Comparative Adjective Exercises and WorksheetsComparative adjectives conversation

Learning how to use comparative adjectives is vital as it aids students in expressing degrees of differences, making precise comparisons, and improves overall communication skills in English. These exercises are designed to provide hands-on experience in applying this crucial aspect of English grammar.

1 Comparative adjectives discussion

This English as a Second Language (ESL) worksheet is designed to teach and practice comparative adjectives. Students engage in various activities where they listen and write down comparative adjectives they hear from a given conversation. The conversation explores several scenarios, touching on subjects like transportation, diet, technology, lifestyle, and professional choices. Each scenario presents two options, and the students are expected to complete the provided sentences with the appropriate comparative adjectives.

(download PDF)

(see the video on YouTube)

Adjective Comparison Chart

Adjective Type Original Adjective Comparative Adjective Superlative Adjective
Short Adjective (1 syllable) hard harder hardest
Long Adjective (2+ syllables) interesting more interesting most interesting
“y” Adjective busy busier busiest
Irregular Adjective good better best
Irregular Adjective bad worse worst
Other Adjectives beautiful more beautiful most beautiful
happy happier happiest
close closer closest
sharp sharper sharpest
bitter more bitter most bitter

2 Comparative adjectives conversation

This activity is designed to help learners deepen students’ understanding and use of comparative adjectives. In this exercise, students are required to complete a conversation using given phrases and their own ideas.

As an example, an audio gap fill conversation between two characters, Ava and Elijah, revolves around a range of topics, providing a diverse set of contexts for learners to apply their understanding of comparative adjectives. Topics range from the comparison of a new television with an old one to discussing various types of television shows and their preferences, and even transition into the value of exercise over watching TV. Phrases like “bigger than”, “more modern”, “more expensive”, “funnier than”, “more exciting”, and “healthier than” offer examples of comparative adjectives in action.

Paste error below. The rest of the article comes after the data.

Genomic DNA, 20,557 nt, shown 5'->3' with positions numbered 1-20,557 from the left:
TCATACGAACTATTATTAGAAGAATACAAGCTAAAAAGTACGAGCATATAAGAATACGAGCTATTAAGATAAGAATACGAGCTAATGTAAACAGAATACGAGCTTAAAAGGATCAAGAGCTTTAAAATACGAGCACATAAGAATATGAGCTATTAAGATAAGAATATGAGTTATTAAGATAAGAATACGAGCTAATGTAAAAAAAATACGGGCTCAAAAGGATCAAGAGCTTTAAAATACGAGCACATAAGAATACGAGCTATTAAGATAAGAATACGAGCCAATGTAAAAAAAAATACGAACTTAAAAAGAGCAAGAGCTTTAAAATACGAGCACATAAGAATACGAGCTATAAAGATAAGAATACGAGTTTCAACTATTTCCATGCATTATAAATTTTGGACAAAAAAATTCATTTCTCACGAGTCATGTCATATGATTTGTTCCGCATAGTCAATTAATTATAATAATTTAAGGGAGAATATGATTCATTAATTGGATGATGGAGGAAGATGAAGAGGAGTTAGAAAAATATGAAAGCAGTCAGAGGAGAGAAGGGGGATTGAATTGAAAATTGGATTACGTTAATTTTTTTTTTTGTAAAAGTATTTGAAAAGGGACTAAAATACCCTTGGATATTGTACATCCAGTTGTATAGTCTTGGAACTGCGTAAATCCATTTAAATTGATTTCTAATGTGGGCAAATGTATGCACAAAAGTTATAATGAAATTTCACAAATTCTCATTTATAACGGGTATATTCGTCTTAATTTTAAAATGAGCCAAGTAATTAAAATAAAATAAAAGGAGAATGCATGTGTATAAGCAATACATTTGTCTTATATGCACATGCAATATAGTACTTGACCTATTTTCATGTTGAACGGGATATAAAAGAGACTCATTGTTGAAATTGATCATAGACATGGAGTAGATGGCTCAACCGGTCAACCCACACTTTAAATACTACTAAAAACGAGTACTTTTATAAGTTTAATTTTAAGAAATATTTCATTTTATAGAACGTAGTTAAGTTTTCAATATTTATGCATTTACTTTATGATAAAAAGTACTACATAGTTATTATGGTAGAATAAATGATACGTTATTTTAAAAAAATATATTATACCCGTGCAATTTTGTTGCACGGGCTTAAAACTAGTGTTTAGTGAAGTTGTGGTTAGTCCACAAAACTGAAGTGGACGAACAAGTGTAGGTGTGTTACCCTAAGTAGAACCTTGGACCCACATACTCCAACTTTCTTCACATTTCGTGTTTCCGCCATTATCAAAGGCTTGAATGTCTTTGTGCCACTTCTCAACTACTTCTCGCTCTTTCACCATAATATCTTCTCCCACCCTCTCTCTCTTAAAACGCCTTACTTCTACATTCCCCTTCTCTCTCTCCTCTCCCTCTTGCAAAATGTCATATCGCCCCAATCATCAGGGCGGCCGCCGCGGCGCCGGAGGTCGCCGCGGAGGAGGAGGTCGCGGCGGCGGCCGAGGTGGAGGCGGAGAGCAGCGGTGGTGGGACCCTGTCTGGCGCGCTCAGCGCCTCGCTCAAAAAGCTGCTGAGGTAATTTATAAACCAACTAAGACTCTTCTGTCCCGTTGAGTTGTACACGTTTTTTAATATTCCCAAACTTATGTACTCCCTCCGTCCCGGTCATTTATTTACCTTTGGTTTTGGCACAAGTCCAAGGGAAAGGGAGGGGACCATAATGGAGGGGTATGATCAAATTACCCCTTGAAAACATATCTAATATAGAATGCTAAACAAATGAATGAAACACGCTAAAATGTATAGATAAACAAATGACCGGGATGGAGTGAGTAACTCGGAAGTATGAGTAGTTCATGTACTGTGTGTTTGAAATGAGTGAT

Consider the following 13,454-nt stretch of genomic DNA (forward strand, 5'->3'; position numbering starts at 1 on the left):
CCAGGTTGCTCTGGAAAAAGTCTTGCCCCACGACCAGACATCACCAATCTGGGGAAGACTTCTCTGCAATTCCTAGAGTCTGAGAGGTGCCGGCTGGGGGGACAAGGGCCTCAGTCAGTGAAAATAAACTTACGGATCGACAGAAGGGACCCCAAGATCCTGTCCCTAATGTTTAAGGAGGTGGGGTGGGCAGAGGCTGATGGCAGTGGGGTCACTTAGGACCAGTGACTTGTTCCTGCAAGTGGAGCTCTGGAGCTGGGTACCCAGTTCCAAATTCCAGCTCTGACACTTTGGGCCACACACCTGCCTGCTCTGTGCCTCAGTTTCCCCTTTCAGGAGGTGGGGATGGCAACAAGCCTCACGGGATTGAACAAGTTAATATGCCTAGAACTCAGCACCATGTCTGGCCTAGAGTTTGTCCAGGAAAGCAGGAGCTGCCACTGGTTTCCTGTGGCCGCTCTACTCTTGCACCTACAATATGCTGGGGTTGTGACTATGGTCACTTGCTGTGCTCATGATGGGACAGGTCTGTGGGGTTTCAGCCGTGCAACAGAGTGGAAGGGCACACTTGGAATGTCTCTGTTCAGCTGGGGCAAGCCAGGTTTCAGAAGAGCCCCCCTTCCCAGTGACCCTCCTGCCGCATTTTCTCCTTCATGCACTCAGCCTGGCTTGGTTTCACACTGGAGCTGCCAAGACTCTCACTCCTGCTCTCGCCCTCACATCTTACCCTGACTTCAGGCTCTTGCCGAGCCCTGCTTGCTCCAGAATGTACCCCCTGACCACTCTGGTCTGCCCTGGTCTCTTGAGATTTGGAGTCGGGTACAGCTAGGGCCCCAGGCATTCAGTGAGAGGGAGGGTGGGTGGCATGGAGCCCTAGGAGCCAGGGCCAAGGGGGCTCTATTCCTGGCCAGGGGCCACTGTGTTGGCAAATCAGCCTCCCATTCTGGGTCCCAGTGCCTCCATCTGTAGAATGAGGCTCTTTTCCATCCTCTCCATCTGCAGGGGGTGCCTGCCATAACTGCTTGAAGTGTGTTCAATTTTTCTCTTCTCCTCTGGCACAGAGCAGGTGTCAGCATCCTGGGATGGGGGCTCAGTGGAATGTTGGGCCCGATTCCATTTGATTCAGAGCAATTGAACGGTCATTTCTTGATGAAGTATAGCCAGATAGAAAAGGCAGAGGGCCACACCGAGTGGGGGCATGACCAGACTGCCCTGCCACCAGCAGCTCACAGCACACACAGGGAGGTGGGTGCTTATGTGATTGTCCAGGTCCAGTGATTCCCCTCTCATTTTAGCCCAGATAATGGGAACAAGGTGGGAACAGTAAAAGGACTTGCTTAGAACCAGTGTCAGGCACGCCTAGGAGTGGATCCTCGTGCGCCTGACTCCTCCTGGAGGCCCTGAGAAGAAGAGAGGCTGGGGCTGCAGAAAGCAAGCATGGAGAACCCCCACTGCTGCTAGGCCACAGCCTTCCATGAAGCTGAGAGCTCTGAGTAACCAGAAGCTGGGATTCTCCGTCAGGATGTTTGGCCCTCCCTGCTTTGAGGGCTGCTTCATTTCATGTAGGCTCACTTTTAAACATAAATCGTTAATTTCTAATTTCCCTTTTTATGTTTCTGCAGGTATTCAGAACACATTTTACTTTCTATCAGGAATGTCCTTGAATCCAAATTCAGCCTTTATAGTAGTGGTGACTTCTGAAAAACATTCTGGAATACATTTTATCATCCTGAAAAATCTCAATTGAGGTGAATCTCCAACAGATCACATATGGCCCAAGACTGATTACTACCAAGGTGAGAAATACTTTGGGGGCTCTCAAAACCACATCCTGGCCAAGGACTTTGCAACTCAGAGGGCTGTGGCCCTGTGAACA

The exercise encourages students to think creatively, using their own ideas to make the conversation more personalized and relatable. It is a versatile activity suitable for self-study or peer-learning, promoting both grammatical understanding and conversational skills.

(download PDF)

(see the YouTube video: visual cues)

(see the YouTube video: gap fill)

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3 Comparative adjectives intro and guide

This worksheet offers a beginner-friendly introduction to basic comparative adjectives.

(download PDF)

4 Comparative adjective chart exercise (with answers)

This is an  elementary exercise  to help students understand and remember the different forms of comparative adjectives. Students write in the appropriate adjectives to complete the chart. 

Comparative adjective chart exercise (PDF)


5 Comparative adjective sorting exercise (with answers)

This is another  elementary exercise  challenging students’ understand ing of  the different forms of comparative adjectives. Students fill in each column with the appropriate comparative adjective form.  

Comparative adjective sorting exercise (PDF)


6 Writing sentences with comparative adjectives (with answers)

In this exercise, picture cues are used to suggest comparisons. Students use the adjectives at the side of the page or their own ideas to write sentences. Multiple adjectives might apply to each set of pictures and it would be possible to ask the students to write as many sentences as possible to describe the pictures. Elementary students might be asked to write basic comparisons with nouns while more advanced students might be asked to use gerunds.

Writing comparative adjective sentences (PDF)

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